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Understanding the Score: Film Music Communicating to and Influencing the Audience Author(s): JESSICA GREEN Source:

Understanding the Score: Film Music Communicating to and Influencing the Audience Author(s): JESSICA GREEN Source: The Journal of Aesthetic Education, Vol. 44, No. 4 (Winter 2010), pp. 81-94 Published by: University of Illinois Press Stable URL: http://www.jstor.org/stable/10.5406/jaesteduc.44.4.0081 Accessed: 15-09-2017 02:43 UTC

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Understanding the Score: Film Music Communicating to and Influencing the Audience

JESSICA GREEN

Introduction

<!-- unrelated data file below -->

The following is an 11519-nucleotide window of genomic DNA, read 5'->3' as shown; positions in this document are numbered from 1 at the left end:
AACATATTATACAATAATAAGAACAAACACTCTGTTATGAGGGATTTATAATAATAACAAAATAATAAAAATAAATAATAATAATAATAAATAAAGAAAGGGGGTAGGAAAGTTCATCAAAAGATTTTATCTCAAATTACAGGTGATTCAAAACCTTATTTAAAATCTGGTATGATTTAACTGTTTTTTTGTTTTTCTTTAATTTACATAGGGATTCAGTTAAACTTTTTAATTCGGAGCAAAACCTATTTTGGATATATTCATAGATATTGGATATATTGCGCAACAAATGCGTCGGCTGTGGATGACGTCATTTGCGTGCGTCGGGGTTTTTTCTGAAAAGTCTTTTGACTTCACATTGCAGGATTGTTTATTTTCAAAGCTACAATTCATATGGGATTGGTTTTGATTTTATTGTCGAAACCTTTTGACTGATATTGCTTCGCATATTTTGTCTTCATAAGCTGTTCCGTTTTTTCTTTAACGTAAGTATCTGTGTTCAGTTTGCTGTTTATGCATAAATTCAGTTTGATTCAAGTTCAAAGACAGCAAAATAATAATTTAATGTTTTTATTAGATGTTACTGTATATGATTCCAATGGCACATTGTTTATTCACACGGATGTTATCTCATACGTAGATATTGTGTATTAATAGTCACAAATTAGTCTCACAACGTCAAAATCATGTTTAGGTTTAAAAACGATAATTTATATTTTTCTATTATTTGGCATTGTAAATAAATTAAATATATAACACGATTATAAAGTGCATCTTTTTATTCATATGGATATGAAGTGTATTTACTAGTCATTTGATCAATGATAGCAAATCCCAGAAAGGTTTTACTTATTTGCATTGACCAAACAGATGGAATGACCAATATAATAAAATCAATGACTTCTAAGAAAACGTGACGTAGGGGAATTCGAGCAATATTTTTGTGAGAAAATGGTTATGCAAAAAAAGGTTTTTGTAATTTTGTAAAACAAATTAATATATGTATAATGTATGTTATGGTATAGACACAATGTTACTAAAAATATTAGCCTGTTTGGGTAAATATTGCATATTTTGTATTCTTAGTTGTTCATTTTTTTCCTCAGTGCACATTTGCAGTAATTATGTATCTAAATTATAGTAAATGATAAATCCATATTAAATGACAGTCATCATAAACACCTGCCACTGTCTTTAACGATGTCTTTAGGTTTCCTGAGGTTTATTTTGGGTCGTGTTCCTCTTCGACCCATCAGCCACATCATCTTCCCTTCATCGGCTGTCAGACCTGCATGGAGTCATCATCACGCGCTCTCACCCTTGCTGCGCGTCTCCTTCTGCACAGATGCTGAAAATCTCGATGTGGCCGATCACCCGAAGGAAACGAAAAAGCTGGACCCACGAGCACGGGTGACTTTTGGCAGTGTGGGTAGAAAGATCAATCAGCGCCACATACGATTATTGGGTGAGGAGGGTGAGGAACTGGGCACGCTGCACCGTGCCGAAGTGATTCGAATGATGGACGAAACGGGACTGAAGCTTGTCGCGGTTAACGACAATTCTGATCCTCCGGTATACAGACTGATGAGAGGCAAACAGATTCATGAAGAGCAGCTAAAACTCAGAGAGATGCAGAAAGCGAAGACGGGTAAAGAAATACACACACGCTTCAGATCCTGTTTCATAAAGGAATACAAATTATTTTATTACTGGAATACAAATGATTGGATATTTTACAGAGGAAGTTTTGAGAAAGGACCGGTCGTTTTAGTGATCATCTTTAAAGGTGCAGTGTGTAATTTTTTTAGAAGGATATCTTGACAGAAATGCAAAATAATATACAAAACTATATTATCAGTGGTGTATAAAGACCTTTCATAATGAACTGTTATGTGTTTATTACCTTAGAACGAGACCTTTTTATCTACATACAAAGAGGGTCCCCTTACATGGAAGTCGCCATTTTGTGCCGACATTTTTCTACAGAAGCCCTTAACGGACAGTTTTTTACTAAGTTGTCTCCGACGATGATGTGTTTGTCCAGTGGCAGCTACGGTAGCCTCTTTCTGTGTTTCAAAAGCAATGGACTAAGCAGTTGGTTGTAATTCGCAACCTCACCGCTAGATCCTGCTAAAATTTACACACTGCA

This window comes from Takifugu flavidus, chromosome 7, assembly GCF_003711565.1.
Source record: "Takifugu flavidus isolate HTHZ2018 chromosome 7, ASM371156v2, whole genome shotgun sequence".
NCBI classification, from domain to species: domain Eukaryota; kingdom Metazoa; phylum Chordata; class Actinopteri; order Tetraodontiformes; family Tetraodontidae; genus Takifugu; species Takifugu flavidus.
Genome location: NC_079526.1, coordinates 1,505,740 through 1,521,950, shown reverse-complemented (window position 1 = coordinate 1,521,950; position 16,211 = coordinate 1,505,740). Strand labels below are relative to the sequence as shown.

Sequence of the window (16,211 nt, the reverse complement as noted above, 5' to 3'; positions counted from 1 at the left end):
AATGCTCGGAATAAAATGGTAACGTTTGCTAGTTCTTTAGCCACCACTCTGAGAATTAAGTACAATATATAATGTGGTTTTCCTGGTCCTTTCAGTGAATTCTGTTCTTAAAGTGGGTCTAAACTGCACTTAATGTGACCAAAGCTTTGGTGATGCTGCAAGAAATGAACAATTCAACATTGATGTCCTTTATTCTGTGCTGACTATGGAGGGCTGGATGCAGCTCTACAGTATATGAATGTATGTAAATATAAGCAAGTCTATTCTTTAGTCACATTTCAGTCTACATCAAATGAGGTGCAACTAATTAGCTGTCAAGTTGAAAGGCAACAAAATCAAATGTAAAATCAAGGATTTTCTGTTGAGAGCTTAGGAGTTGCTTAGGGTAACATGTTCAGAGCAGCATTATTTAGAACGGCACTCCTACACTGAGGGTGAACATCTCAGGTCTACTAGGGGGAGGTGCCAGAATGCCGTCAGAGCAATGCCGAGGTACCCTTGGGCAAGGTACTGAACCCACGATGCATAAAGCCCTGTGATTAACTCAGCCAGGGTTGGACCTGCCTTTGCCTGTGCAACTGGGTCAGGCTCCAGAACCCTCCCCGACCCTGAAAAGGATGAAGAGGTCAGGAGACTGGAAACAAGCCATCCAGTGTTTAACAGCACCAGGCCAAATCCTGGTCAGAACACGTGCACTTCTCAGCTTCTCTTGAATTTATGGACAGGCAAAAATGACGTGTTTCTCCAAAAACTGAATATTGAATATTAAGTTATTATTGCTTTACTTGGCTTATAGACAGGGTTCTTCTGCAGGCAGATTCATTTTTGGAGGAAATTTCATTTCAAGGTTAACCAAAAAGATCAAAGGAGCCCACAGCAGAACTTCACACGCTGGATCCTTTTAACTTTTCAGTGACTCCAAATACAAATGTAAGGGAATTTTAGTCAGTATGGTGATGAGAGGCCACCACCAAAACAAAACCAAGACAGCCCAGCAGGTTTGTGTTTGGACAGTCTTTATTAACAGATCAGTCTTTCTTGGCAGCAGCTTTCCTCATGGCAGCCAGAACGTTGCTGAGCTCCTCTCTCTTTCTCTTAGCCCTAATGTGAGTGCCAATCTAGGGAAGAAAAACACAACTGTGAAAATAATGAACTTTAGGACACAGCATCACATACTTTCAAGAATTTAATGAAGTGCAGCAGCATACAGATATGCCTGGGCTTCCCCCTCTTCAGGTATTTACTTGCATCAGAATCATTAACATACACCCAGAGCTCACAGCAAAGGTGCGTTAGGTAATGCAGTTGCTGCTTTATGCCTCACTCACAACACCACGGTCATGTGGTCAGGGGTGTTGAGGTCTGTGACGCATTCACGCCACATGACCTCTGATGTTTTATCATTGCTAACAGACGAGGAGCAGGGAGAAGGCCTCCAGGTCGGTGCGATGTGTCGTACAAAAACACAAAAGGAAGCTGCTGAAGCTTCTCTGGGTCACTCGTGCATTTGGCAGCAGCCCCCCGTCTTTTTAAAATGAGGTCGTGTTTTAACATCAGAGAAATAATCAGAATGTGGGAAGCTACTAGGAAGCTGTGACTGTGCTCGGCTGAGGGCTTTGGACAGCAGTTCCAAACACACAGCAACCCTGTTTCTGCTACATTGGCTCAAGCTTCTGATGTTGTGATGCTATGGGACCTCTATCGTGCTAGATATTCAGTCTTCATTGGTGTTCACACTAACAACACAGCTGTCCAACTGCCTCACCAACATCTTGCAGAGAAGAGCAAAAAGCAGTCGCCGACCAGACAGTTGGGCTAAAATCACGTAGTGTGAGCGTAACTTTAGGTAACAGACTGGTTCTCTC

When most people sit down to watch a film, their focus usually stays on the very dynamic images that move onscreen. The dialogue, as a form of diegetic sound, is probably the next piece of the film they concentrate on, but this only imitates actual experience, since most people understand com- munication by both watching and listening. Christian Metz, in his influen- tial text Film Language: A Semiotics of the Cinema, describes film as “Born of the fusion of several pre-existing forms of expression, which retain some of their own laws (image, speech, music, and noise),” to which he later adds “written materials” as a fifth component. 1 Of these five channels of infor- mation included in film, music is the most artificial because in many films the majority of music is nondiegetic. For the audience, it is also the channel most removed from everyday life. While people do interact with images, the spoken word, text, and sound in the normal course of a day, people do not walk around constantly supported by a sensitive soundtrack that follows their emotions and thoughts. Yet despite the artificiality of the musical score in comparison with everyday life, audiences have come to accept film music as an integral part of what it means to watch a film. Films that fail to use much music or fail to use it well often have a problem involving the audience as completely as films that embrace music as a tool that can expose the inner feelings and thoughts of characters and can shape the way that viewers feel about what’s happen- ing on screen. To understand the importance of film music, Stam, Burgoyne, and Flitterman-Lewis further explain why it is important to examine music as a significant channel through which the audience makes meaning of the film: “Metz’s definition of the cinema’s matter of expression as consisting of five tracks—image, dialogue, noise, music, written materials—served to call attention to the soundtrack and thus to undercut the formulaic view of